A closer look at Nvidia’s new RTX 3080

A closer look at Nvidia’s new RTX 3080

Nvidia is promising big things with the GeForce RTX 3080 graphics card. “Twice the performance” of the RTX 2080 is perhaps the biggest claim of them all, with pledges of a PC gaming breakthrough. While we’re still putting the RTX 3080 through its paces, here’s a closer look at what the actual hardware looks like.

Nvidia has switched to a new pennant-shaped board for the RTX 3080 and combined this PCB with a new cooling shroud. That means the RTX 3080 forms a figure of eight, with fans flanking either side. Nvidia is using a push-pull system here, with the left-hand fan acting more like a traditional blower cooler by exhausting air out of the PCIe slot. The right-hand fan pulls air into the card, which then exhausts on the opposite side close to your CPU cooler and rear case fan.

RTX 3080’s new pennant-shaped design. The RTX 3080 fans.

Nvidia claims this is a more optimal airflow model, reducing GPU temperatures on the RTX 3080 by around 20C, but there is concern it could affect CPU temperatures by passing air directly over the CPU. Either way, this new card should deliver quieter and more efficient cooling.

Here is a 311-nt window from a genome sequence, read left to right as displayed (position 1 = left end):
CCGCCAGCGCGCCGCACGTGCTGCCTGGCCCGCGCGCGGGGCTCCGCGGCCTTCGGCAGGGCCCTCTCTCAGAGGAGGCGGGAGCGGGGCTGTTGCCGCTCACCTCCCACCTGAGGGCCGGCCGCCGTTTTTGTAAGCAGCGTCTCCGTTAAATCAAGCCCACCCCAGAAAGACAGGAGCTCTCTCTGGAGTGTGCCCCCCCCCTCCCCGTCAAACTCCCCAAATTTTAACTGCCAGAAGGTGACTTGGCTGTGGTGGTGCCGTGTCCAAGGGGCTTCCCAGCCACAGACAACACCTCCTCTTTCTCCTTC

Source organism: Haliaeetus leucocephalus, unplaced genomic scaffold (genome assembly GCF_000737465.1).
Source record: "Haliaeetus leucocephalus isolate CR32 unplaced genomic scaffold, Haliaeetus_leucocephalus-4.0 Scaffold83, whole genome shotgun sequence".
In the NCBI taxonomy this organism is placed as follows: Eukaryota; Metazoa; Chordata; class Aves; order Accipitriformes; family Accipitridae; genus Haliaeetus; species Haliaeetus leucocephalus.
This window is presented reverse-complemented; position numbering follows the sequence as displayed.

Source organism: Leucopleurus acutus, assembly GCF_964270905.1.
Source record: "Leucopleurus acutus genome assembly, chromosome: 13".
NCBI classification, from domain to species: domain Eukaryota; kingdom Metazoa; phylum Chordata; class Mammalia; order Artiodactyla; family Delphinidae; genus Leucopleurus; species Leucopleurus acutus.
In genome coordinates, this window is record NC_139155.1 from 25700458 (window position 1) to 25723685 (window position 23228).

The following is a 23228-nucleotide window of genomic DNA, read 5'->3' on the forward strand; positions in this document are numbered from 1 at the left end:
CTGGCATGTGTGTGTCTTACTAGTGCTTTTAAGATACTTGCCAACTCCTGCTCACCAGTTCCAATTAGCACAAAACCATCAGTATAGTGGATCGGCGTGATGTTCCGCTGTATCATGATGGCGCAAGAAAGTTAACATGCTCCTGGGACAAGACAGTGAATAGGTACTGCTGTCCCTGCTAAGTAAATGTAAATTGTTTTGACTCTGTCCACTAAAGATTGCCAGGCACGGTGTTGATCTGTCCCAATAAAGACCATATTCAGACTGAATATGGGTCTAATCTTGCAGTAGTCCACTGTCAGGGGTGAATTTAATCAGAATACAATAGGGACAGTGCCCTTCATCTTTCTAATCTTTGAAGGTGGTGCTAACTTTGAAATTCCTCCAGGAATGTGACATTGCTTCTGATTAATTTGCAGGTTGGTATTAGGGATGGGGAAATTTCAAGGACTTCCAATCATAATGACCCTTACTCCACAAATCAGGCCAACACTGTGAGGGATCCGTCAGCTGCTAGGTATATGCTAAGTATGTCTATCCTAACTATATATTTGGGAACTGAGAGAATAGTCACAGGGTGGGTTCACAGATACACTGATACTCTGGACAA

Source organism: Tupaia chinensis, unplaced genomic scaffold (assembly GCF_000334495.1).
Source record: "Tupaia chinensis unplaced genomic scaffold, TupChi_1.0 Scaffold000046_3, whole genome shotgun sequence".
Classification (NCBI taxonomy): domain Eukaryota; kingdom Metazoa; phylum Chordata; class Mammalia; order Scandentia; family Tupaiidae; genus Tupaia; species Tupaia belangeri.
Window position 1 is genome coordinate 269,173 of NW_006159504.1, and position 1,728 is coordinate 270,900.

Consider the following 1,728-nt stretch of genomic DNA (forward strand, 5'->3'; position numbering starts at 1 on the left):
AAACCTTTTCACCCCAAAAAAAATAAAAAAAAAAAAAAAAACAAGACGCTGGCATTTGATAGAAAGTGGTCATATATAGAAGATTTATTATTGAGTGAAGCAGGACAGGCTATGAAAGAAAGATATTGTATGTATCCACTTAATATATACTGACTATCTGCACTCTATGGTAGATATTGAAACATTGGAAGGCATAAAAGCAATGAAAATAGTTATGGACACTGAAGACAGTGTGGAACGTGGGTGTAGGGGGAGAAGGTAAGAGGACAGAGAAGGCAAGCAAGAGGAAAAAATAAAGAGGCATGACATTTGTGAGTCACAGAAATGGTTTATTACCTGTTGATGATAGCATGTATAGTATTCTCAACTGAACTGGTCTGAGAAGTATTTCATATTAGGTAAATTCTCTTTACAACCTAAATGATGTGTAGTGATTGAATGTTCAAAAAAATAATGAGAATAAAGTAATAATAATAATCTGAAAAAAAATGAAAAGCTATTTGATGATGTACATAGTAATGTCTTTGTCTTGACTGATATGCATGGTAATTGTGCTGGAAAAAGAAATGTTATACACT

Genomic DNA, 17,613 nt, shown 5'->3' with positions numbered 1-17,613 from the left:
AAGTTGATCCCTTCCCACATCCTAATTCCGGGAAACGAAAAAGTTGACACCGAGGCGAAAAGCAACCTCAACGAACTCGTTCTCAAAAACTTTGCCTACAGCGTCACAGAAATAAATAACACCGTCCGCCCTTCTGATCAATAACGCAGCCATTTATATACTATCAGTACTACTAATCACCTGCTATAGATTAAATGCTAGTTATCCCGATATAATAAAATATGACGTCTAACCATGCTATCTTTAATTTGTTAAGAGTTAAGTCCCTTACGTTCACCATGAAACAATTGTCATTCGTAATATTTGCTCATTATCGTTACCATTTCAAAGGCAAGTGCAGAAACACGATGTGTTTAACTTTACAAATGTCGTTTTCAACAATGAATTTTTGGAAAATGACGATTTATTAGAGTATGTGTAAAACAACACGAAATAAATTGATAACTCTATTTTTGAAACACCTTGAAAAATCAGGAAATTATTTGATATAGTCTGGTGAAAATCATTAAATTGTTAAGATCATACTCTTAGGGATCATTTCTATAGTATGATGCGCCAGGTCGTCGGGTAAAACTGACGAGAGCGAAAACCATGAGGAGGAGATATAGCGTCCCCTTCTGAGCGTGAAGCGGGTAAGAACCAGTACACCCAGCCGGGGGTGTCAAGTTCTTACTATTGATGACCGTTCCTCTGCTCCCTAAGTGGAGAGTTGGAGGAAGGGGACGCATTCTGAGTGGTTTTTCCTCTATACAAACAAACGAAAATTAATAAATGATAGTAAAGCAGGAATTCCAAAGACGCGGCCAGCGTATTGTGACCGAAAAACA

Another big change with the RTX 3080 hardware itself is a new 12-pin connector. It’s smaller than using two traditional eight-pin connectors, but it does mean you have to use a rather awkward adapter that splits and hangs out the side of the card. Thankfully, Corsair has committed to creating a dedicated 12-pin connector for these cards, and hopefully other PSU manufacturers will also create their own versions. These new 12-pin connectors will only be found on Nvidia’s own RTX 3080 and RTX 3090 cards.

Nvidia’s new 12-pin connector. RTX 3080 vs. RTX 2080.

Compared to the RTX 2080, the RTX 3080 isn’t that much bigger. It’s slightly longer at 285mm versus 267mm, but it’s still a dual-slot design and will fit into the majority of cases. The same can’t be said about the size of the RTX 3090, which promises to be a monster of a card in more ways than one. Nvidia’s RTX 3080 will ship with 10GB of GDDR6X memory, and Nvidia is using 8,704 CUDA cores combined with a 1.71GHz boost clock. This all adds up to 29.7 teraflops of performance.

We’ll be putting this performance to the test against the RTX 2080 for both 4K and 1440p gaming in the coming days to see where Nvidia’s claims land. Check back soon for the full GeForce RTX 3080 review. Nvidia’s GeForce RTX 3080 is launching on September 17th, priced at $699.

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